MR. SIZER: Of course, those -- I can't answer that question. However, Mr. Annenberg wants action, and he wants the action to be where the youngsters and their parents and the teachers are. And if the question, for example, in some community is frightening violence, the way that community addresses it is what he's interested in. For example, smaller schools, where the youngsters are known. A lot of kids get into gangs because they have no other group to which to cleave. There is a lot of evidence small schools, which are stable, where there is great authority in these small units, have a positive effect on an otherwise exceedingly difficult situation. That's just an example.

MS. MYERS: I think we need to end it here. These gentlemen are due at the Willard, so if you --

Q: I know, but just before they walk out the door -- Forgive me for being a little dense this morning; I blame it on the American educational system. I still don't quite understand exactly what it is that Walter Annenberg has done. And, frankly, if I don't, I'm certainly not going to be able to tell the average parent of a schoolchild out in America what he's done. I haven't heard a succinct description yet of exactly what it is. I've heard a lot of pieces.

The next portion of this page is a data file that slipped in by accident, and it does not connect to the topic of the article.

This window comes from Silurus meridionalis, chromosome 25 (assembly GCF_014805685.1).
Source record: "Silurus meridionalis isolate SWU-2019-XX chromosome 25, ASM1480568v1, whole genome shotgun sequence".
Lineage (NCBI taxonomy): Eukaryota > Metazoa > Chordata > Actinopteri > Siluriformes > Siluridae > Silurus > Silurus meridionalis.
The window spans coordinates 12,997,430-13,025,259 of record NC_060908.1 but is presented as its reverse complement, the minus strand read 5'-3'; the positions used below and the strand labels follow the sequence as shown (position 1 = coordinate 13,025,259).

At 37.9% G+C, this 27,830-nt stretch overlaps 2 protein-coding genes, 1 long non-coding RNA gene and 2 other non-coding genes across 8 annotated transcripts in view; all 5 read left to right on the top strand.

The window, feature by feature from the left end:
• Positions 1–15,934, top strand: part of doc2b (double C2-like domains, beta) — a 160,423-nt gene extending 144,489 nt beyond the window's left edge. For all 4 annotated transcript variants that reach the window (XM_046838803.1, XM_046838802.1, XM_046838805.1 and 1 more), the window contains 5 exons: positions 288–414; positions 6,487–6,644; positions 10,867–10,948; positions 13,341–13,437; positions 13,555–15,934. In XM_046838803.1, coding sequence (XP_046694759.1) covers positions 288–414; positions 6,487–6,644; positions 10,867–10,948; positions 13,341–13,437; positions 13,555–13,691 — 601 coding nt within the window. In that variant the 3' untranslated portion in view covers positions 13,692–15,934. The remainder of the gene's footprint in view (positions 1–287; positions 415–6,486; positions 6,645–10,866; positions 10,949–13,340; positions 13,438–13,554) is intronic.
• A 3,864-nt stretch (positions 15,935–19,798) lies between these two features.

GOVERNOR ROMER: Of what Mr. Annenberg has done? Let me give you a summary of it. He has committed to give $500 million over five years. He's identified $115 million this morning. And he is aiming at the change agents in American education. And he's picked out some of the most successful -- Ted Sizer, New American Schools, and ECS and others. He's saying, use this $500 million to lever this system. Make it change, and make it change rapidly. But he's also saying, there are certain philosophies that I'm buying into, and he would not have identified with Ted Sizer had he not known that what really needs to happen is that we need to create a better atmosphere in which a student can learn. And all of these changes are aimed at that.

Q: The challenges to do the work; It's not a challenge grant in the sense that he raise more --

GOVERNOR EDGAR: No, it's not a challenge -- the challenge is to all of America. As like the President said, here is a private individual who put $500 million on the table; now, what are we going to respond as a country. And, you see, there are many, many elements of this change and this reform. But we know that there are successful experiments in anecdotal form.